Lesley Joseph is best known for her role as Dorien Green in Birds of a Feather, among many other TV and theatre appearances. Though, she is currently touring the country as Miss Hannigan in Annie – which stops by at the Ipswich Regent Theatre next week; and whilst prepping for a matinee show in Belfast she stopped for a quick chat with me…
Hello Lesley, how are you?
Yeah, I’m great thanks – I’m getting ready for the matinee as we
Well, thank you for taking the time to chat to me today. Let’s get straight into it then… so you’re returning to the iconic role of Miss Hannigan in Annie, which you’re playing at the moment – what is it about the role you love so much to return to it? Tell us a bit more about her…
Well, it’s an amazing show. It’s a show which can sometimes introduce kids to the theatre, and hopefully that will be a theatre audience of the future. Hannigan is a wonderful part, it’s a character part. She’s a villain, but you sing and dance – and for me that’s great. It’s not really a dance-heavy role, but its real character dancing, and she’s just a great villain.
I first did it in 1997 at the Victoria Palace Theatre, and it’s been resurrected a few times since – but it’s such a great role for women. It’s an iconic role and an iconic musical actually. It’s an amazing musical, and this is a particularly good production of it. It’s been updated – not in terms of changing anything; but just in terms of the set, it’s very Matilda-esque and it’s a joyous part to play. It’s always nicer to play the Baddie!
She is a great character. As for the show, why should people come and see it?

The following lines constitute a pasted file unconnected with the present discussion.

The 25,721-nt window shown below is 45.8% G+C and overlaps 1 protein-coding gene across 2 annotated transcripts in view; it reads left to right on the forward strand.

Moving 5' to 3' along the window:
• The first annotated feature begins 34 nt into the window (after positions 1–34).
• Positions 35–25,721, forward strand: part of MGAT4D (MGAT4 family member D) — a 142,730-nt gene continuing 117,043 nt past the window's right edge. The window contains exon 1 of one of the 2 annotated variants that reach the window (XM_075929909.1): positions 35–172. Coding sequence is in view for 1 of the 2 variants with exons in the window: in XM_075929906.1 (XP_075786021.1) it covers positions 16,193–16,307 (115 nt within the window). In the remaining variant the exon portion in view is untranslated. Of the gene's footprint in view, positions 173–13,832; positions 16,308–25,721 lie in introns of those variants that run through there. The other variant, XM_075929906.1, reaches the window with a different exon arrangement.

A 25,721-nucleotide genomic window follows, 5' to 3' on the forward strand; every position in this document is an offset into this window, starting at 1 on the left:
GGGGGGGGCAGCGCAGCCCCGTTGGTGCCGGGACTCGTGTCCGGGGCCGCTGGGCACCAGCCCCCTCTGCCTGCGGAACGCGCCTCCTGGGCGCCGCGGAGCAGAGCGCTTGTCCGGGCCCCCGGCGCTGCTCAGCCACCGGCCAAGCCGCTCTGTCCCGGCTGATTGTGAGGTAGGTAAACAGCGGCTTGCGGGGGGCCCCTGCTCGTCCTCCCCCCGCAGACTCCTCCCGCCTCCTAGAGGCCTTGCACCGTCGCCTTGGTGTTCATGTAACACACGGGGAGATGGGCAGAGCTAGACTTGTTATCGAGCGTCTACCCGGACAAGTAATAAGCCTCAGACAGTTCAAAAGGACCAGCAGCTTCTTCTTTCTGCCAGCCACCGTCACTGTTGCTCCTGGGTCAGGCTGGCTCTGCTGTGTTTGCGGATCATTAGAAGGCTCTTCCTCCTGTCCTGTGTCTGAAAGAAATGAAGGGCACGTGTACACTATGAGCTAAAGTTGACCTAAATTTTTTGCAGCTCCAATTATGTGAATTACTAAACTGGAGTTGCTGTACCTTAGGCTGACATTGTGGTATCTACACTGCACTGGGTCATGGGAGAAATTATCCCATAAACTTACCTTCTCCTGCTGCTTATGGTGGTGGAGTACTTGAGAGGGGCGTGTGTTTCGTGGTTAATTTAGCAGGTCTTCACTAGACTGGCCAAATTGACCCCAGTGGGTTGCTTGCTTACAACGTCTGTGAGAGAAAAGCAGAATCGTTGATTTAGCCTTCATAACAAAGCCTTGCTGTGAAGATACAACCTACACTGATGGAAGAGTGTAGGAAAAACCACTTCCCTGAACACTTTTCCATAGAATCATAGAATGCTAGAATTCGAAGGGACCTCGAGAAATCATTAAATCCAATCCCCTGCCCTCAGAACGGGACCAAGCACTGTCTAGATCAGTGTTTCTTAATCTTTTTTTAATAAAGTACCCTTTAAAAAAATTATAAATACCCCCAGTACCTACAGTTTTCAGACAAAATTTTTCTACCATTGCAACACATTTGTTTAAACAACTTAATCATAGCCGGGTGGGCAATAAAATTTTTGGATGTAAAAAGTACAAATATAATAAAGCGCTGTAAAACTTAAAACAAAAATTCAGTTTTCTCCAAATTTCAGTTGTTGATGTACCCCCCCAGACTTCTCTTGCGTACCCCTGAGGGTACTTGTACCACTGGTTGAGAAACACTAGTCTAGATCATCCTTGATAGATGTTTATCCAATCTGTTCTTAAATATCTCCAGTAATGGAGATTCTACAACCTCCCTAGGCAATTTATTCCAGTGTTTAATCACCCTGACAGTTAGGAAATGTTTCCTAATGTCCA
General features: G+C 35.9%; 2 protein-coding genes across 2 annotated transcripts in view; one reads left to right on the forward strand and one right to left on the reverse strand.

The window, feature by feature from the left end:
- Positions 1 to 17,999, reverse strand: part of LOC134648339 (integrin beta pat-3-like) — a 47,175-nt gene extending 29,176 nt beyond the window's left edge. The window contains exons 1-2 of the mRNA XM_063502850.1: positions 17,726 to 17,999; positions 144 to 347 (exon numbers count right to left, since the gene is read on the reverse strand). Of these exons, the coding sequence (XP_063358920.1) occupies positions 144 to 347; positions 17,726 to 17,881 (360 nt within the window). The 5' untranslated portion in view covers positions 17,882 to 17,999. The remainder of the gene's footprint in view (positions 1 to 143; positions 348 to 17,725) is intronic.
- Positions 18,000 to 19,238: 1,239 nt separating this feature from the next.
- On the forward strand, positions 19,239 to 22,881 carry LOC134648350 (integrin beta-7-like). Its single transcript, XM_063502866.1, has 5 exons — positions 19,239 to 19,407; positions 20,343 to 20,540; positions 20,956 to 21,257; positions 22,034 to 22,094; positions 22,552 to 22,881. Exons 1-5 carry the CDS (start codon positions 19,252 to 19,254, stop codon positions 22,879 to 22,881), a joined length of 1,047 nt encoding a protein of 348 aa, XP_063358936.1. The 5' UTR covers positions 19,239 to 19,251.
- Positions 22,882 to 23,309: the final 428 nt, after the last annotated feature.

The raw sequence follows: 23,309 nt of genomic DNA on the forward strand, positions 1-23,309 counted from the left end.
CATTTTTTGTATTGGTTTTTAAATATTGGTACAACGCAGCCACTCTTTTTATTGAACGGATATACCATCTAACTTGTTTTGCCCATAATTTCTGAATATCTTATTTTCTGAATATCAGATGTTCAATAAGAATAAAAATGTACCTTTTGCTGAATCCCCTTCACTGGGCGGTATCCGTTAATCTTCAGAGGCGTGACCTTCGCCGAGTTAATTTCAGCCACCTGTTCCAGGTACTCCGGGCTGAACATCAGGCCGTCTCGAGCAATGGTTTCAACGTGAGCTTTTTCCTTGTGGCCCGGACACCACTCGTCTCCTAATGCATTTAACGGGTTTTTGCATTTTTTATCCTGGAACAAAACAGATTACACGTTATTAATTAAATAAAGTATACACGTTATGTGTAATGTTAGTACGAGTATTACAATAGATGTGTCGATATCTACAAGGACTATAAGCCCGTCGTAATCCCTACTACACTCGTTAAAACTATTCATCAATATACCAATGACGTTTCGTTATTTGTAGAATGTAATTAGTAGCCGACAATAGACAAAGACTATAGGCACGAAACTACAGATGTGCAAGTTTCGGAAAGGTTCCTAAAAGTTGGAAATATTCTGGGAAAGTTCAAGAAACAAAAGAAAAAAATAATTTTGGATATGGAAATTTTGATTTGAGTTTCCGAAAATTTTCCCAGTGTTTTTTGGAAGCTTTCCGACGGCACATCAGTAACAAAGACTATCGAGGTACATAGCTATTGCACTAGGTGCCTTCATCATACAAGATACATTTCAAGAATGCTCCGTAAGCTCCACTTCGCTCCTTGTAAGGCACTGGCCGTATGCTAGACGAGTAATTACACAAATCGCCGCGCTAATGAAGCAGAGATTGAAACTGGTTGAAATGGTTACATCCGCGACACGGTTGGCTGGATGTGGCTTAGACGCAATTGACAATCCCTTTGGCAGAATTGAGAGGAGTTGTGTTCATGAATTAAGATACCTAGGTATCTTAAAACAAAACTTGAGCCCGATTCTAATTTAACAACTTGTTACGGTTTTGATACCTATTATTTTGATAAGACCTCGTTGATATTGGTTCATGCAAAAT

Ahh, you know what – it’s a family show. It’s a show you can take your grandmother or your granddaughter to. The whole family can go and enjoy it! And there are some musicals like West Side Story and Sound of Music that have lasted for years because they’re good, and Annie is an amazing musical. It’s a very carefully crafted one, about America in the depression.
But it’s also great for children, you can bring anyone from 3 to up to 97 and beyond, as it’s got something for everybody. It’s not all sugar and sweet, my character is not very nice. Although, I think she’s misunderstood. Plus I think this particular production is a wonderful production, it really is. There’s a lot of singing and dancing in it. The last show I did before this [Calender Girls – The Musical] didn’t have as much dancing in it, but this is full of it, and it’s a great evening out and the audiences love it.
Well, I’m sold! What is your favourite moment in the show, or song to perform?
Oh probably Easy Street! It’s a classic, and what they do with this – when you get to the Easy Street reprise in Act 2, they have put a dance number in with it as well. Normally, it’s just a couple of beats of the song, but with this production they’ve actually put a dance break in with it so I love it, and I love the whole musical.
It is a classic! You have actually been to Ipswich with Annie before on the previous tour; so do you have any memories of Ipswich, or connections to the town?
I tell you what – I love history, I’m very into Henry VIII and all his period at the moment, and I’ve been reading Hilary Mantel. And of course, [Thomas] Wolsey is connected with Ipswich and one of my favourite memories was suddenly going to Ipswich and finding a statue of Wolsey. I’ve just read Wolf Hall which I absolutely adore, and I’ve just ordered the last book of the triology. So yeah, I was quite excited when I first came to Ipswich.